Published March 2019

Anniversaries and birthdays seem to come around ever more rapidly these days. So when I saw in the diary that the UN’s World Water Day (March 22) was approaching, my first reaction was ‘that’s come around quickly’. My second was to reflect on the scale of water scarcity across the world. It is a widespread problem today and one that is set to get worse unless action is taken now.

This year’s theme is Water for All. It reminds global, national and local governments and the development community of the UN goal to ensure safe water for all by 2030. That’s only 10 years away and there is still so much to be done, particularly to help marginalised groups that sometimes get overlooked in the drive to provide clean and safe water close to those that need it. At Excellent Development, we know from our work on the ground that it is often women and children who carry the burden of collecting water from rivers and streams a long way from their homes. Often it’s the same mothers and their sons and daughters who suffer the consequences if water is dirty and contaminated. The UN is reminding us all that we must do everything we can to make sure these groups are not left behind.

"We have now enabled dryland communities to build 1,078 sand dams, providing lifelong access to water for over 1,029,000 people, with impact that we hope our supporters are proud to share."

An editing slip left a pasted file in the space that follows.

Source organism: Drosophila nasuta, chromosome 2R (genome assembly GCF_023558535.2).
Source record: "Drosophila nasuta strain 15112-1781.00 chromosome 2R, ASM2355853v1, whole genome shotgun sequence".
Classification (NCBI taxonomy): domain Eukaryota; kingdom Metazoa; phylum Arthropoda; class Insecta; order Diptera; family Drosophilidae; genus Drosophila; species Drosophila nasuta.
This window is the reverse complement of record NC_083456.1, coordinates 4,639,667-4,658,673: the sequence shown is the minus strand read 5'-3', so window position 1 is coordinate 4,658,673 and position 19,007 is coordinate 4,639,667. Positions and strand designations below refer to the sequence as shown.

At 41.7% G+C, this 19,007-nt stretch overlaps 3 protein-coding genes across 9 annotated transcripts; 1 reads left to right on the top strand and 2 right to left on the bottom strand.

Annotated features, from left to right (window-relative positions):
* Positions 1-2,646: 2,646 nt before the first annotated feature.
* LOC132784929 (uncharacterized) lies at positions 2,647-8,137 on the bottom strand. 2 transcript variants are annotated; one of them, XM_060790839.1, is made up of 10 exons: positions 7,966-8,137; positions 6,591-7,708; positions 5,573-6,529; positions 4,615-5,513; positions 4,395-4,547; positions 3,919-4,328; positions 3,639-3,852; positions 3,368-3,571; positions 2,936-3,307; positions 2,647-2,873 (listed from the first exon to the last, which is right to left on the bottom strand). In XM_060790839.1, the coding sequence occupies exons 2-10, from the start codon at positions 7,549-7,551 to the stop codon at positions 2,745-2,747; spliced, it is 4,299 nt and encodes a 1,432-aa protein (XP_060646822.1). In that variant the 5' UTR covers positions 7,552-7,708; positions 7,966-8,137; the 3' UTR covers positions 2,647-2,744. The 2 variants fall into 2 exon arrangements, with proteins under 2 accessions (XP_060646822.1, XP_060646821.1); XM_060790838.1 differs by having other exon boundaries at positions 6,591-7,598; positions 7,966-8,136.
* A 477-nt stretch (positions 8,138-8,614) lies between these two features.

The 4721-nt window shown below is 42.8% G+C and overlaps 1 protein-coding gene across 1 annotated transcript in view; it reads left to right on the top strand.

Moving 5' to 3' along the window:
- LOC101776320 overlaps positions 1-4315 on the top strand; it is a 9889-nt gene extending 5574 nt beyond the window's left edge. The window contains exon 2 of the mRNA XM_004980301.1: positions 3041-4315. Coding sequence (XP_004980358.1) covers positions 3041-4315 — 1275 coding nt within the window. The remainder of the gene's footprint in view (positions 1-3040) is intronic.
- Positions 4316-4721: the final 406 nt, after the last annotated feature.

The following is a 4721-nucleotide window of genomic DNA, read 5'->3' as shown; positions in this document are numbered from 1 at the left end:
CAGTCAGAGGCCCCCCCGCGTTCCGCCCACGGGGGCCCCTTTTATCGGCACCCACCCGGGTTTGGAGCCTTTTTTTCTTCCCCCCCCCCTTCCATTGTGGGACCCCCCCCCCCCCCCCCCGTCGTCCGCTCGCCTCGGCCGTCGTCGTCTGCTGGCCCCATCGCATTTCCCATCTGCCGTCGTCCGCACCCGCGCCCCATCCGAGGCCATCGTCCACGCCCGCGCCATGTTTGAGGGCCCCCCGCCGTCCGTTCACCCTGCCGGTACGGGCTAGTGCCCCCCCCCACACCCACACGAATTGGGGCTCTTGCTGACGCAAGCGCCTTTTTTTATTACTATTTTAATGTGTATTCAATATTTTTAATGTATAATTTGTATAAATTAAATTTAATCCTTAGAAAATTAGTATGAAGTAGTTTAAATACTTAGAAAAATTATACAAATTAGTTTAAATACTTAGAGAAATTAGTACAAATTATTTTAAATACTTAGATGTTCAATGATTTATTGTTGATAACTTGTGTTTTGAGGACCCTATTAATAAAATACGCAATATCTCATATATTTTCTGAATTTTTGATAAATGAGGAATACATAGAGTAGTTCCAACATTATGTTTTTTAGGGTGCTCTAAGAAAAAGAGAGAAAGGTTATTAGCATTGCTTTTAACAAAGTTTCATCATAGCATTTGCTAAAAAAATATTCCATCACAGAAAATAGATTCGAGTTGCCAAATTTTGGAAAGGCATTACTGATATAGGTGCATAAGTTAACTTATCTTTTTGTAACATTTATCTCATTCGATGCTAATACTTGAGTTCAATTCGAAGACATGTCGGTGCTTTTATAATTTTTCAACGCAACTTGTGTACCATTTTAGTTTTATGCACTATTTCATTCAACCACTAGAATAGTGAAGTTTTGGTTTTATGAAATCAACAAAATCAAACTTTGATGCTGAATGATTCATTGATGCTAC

David Jordan OBE, Chairman of Excellent Development.

The figures supporting World Water Day on the current state of water scarcity make sober reading. 2.1 billion people still live without safe water at home. Astoundingly, two thirds of the population experience water scarcity for at least one month a year. That figure really did make me reel as did the UN’s estimated impact of increased water scarcity as changes in the global climate become more extreme.

At Excellent Development we are doing everything we can to support those living in dry areas to transform their own lives, helping them to develop sustainable ways of overcoming water scarcity so that they can thrive and not have to resort to migrating from their homes just to find clean water. We have now enabled dryland communities to build 1,078 sand dams, providing lifelong access to water for over 1,029,000 people, with impact that we hope our supporters are proud to share.

In southeast Kenya, for example, the Meko Maw’o self-help group completed their first sand dam in May 2018 (see photo above). The community had been depending on water from River Thwake which is over 15 kilometres away and was known to be contaminated. The sand dam is now slowly starting to fill up. It will become a nearby source of dependable and clean water over the next few years. The women who had been spending so much of their time collecting water will be able to concentrate on growing crops to help feed their families. Girls and boys who frequently missed lessons will be able to go to school. 

We want everyone to benefit from the reward of clean water that sand dams bring. Leaving no one behind is a phrase that will stay with me as we plan the next 2-3 years of work.

Sand dams enable dryland communities to transform their own lives with lifelong access to clean water. Please donate what you can to help create sustainable futures, leaving no one behind

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